1. Do a 10-to-1 reverse split, so that every 1 BTC today instantly appears in the software as 0.10 "new" BTC, but new BTC is worth 10x as much.  No one loses anything, it is effectively a move to the decimal point, we are just moving the balance with it.

2. Continue giving 5 new BTC every block, but up through block 2,100,000.  (5 new BTC would be the same worth as 50 BTC today).  Continue the halving methodology, it's just that it will be 1/10 the reward, up through original block number * 10.

Voila, there will still be 21 million BTC issued, it will just take 10x as long to get there.  No one will have lost any value, it's just that the early adopters will wield only 1/10 of the power to profit at the newcomers' expense.  The net effect is that we're giving the world more time to adopt BTC without screwing every latecomer.

Outrageous?  Not as outrageous as fending off against a bunch of people who don't like that early adopters are profiting hugely at their huge expense and who are willing to do something about it, like start a new blockchain.  They're just not here yet.  When they come, we'll have no say in the matter.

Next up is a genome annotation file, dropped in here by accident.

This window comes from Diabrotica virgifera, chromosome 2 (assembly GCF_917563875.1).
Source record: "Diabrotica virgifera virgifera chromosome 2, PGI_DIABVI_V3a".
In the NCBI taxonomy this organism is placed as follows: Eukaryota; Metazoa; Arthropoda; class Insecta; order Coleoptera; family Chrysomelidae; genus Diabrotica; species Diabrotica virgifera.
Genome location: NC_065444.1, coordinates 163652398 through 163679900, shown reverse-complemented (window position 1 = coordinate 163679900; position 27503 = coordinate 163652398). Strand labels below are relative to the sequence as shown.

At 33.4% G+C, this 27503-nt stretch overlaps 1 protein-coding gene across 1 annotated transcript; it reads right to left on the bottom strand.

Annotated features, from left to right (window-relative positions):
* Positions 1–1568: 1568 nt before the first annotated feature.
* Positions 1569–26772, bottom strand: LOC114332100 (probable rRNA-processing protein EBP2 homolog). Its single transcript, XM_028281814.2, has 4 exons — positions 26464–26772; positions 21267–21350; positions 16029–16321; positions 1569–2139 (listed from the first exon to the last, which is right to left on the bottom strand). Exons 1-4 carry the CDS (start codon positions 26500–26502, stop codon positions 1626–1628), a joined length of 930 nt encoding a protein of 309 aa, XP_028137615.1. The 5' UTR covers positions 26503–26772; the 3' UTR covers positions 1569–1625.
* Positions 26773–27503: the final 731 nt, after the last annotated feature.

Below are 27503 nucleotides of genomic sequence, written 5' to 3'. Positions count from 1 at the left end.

Companies claiming they got hacked and lost your coins sounds like fraud so perfect it could be called fashionable.  I never believe them.  If I ever experience the misfortune of a real intrusion, I declare I have been honest about the way I have managed the keys in Casascius Coins.  I maintain no ability to recover or reproduce the keys, not even under limitless duress or total intrusion.  Remember that trusting strangers with your coins without any recourse is, as a matter of principle, not a best practice.  Don't keep coins online. Use paper wallets instead.
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March 26, 2011, 08:09:42 AM
 #13

Only less than 1% of the total future BTC economy participants are at the table... the fact that 25% of the BTC ever to be minted is already circulating is a huge potential landmine for public adoption!
1. Do a 10-to-1 reverse split, so that every 1 BTC today instantly appears in the software as 0.10 "new" BTC, but new BTC is worth 10x as much.  No one loses anything, it is effectively a move to the decimal point, we are just moving the balance with it.